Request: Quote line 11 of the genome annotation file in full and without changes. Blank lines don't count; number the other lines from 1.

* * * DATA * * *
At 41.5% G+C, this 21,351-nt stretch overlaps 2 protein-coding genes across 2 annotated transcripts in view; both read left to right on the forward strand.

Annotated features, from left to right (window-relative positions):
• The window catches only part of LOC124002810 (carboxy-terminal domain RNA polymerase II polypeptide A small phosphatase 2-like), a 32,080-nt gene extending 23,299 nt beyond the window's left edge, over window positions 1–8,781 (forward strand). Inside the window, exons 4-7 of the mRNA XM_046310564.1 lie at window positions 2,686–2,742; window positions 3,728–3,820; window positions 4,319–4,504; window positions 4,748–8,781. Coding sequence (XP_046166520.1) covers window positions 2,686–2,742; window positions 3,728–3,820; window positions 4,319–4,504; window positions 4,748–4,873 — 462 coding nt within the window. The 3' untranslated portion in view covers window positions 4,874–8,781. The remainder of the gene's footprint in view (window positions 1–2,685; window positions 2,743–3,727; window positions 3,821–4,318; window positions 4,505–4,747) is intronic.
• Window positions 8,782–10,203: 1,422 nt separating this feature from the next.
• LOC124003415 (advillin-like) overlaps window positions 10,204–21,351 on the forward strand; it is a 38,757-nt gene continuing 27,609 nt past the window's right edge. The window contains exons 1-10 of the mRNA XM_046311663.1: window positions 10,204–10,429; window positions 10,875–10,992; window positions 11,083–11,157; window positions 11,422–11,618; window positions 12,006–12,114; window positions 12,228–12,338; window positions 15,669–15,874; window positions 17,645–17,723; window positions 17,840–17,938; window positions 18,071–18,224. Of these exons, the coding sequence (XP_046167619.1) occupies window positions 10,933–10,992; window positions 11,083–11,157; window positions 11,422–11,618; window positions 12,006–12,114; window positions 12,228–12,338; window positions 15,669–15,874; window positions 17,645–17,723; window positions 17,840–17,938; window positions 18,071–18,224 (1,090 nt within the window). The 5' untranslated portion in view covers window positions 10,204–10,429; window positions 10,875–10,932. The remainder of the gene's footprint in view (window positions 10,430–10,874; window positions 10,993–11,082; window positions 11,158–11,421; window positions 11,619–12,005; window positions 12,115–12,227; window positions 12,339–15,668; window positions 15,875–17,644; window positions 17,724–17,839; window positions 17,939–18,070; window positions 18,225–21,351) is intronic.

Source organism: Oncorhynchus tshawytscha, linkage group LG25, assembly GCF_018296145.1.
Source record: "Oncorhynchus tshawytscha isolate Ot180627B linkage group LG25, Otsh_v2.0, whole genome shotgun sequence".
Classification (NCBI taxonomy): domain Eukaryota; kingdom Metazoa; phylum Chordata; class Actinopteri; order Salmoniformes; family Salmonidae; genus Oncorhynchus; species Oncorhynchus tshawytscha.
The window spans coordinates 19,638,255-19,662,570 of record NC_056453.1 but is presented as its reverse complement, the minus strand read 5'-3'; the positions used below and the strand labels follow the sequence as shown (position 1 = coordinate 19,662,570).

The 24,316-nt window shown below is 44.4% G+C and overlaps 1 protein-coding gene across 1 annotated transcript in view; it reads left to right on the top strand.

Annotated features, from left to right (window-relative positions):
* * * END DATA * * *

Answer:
Annotated features, from left to right (window-relative positions):